Purpose of this Blog...

You may have noticed that not all books are equal in capturing children's imaginations and in cultivating those innocent, tender souls. My goal is to help you find the ones that do!
(Painting by Mary Cassatt: "Mrs Cassatt Reading to her Grandchildren" -1888)

Friday, March 6, 2015

Louisa May Alcott: She Was Told To Write A Book For Girls. She Reluctantly Tried. The Rest is History.

Louisa May Alcott was 35 when she wrote the following journal entry - a prelude to the success (and fame) that was to come:
September 1867.
–Niles, partner of Roberts, asked me to write a girls' book. Said I'd try.

Louisa May Alcott (Nov. 29, 1832 - March 6, 1888)
Photograph dated around 1862,
when she was a Civil War nurse, at 30 years old.

My daughter and I just watched the 1994 film adaptation of Little Women for the umpteenth time, and it got me thinking about Louisa May Alcott and her own story...

Writing A Girls' Book
Mr. Niles later repeated his request, this time approaching her father...
May, 1868.
–Father saw Mr. Niles about a fairy book. Mr. N. wants a girls' story, and I begin "Little Women." Marmee, Anna, and May all approve my plan. So I plod away, though I don't enjoy this sort of thing. Never liked girls or knew many, except my sisters; but our queer plays and experiences may prove interesting, though I doubt it.

It only took her two months to write the first half, and Little Women (Part 1) was published in October, 1868.  It was an immediate success.

Like her protagonist Josephine "Jo" March, Louisa May Alcott was a bit of a tomboy, had a fiery temper, lived in poverty during the Civil War, and became a writer to earn money. But unlike Jo and the other March sisters, she never married.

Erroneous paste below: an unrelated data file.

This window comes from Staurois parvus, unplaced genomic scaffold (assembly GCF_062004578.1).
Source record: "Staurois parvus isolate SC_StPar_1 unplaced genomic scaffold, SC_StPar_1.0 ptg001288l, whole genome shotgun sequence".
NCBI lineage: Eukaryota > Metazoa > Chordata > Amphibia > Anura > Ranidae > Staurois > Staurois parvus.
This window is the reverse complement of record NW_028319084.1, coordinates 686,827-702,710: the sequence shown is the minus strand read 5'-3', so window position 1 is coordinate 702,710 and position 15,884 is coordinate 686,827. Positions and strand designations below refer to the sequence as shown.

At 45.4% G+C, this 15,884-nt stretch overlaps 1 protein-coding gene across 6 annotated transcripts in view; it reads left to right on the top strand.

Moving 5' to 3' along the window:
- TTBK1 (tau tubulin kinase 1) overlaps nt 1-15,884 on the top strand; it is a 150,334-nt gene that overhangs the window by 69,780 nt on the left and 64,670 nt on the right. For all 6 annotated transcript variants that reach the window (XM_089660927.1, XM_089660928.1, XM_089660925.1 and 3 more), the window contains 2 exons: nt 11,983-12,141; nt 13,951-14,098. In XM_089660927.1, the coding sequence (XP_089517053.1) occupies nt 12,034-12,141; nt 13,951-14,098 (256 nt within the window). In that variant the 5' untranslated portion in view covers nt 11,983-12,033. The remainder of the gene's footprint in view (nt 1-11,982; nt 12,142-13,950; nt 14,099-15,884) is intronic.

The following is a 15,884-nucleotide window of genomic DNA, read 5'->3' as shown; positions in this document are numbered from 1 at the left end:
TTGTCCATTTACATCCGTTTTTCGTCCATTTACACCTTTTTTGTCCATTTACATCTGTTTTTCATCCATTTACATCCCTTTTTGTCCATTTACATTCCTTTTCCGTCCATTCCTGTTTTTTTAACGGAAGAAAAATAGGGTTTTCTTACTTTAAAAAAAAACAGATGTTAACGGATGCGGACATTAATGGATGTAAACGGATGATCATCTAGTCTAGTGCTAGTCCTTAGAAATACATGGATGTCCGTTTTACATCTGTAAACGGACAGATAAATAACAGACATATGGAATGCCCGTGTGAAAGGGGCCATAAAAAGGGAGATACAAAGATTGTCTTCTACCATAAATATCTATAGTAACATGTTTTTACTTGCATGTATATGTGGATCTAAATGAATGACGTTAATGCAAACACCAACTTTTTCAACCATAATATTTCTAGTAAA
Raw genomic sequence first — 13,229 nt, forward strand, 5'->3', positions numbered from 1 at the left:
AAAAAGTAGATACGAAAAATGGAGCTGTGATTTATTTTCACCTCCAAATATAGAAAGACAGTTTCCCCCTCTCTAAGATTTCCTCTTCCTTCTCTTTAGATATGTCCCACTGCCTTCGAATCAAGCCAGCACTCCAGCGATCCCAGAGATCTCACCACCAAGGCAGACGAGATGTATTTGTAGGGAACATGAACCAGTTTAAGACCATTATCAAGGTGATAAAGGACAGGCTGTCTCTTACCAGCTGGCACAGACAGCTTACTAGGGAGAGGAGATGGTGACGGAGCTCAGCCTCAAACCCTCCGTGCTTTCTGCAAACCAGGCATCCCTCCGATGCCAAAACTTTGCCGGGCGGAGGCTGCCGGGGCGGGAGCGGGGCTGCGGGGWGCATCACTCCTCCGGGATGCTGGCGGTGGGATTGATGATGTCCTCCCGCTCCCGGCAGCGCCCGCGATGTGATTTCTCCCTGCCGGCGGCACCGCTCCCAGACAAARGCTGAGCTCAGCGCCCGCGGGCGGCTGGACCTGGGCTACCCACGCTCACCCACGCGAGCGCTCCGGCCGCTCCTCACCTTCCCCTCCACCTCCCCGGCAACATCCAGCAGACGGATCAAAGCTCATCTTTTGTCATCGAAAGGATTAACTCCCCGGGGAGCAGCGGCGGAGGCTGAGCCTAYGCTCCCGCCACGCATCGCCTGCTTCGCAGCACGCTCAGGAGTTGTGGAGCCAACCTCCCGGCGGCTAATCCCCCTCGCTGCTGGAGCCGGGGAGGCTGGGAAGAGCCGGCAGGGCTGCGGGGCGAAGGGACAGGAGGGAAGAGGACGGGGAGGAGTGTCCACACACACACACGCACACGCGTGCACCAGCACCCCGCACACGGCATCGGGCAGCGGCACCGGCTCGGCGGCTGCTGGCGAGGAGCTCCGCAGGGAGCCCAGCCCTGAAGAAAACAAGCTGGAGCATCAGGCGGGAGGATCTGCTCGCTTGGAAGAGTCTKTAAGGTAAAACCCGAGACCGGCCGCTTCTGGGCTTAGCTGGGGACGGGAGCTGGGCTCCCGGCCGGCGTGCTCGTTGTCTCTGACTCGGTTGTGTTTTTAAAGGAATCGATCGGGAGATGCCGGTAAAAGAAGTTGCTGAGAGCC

Louisa's Journals and Letters about Little Women, Part II:  The "Wedding Marches"?
Oct. 30 1868.
-Mr. N. wants a second volume for spring. Pleasant notices and letters arrive, and much interest in my little women, who seem to find friends by their truth to life, as I hoped. 

A lot of young readers had their hearts set on Jo marrying Laurie. Read on...

November 1st.
–Began the second part of "Little Women." I can do a chapter a day, and in a month I mean to be done. A little success is so inspiring that I now find my "Marches" sober, nice people, and as I can launch into the future, my fancy has more play. Girls write to ask who the little women marry, as if that was the only end and aim of a woman's life. I won't marry Jo to Laurie to please any one.

Poor Laurie.
Reading Little Women as a young girl, I remember thinking, How could Jo have let Laurie go!?

I'm reminded of this every time I watch the film with Winona Ryder and Christian Bale.  Their chemistry is perfect, and the proposal scene is heart breaking!

If I'm honest with myself, I've not only never fully gotten over the fact that Laurie didn't end up with Jo, but that he ended up with her youngest sister, Amy.

Amy!  Who wore a clothespin on her nose every night. Who burned Jo's manuscript. Who broke Jo's heart by going off to Paris with Aunt March!

I think I was about eleven years old when I read Little Women for the first time. I just couldn't understand how stodgy Professor Bhaer - so old - was Jo's destiny, not Theodore "Laurie" Laurence, her charming "Teddy".

It seems that Louisa May Alcott created the character of Prof. Bhaer to appease her readers and her publisher.

But Jo's marriage to the Professor did make perfect plot sense with her plan to open a school for boys in the house left to her by Aunt March, something she may not have done if she had married Laurie. (Well you never know...I think they could have done it - after traveling all over Europe, of course!)

Because of the great success of Little Women, Louisa May Alcott quickly finished up Part II.  But what to title it?

I LOVE this archived letter that Louisa wrote to her publisher, Mr. Niles, regarding the title of the second half of her popular book...

Mr Niles,
     I can only think of the following titles. “Little Women Act Second”. “Leaving the Nest. Sequel to Little Women”.
     Either you like.  A jocose friend suggests “Wedding Marches” as there is so much pairing off, but I dont approve.
     Suggestions gratefully received.
yrs truly
L. M. A.

In 1869, the book was eventually published in America simply titled, Little Women Part Second, but in Britain it was given the endearing title, Good Wives.

Beginning in 1880, both parts have since been published as the single volume we know today, Little Women.

Read this interesting article "10 Things You May Not Know About Little Women" here, from MentalFloss; and more about Louisa May Alcott here, on Yale-New Haven Teachers Institute.

You can read the Journals and Letters of Louisa May Alcott,  here, on Project Gutenberg.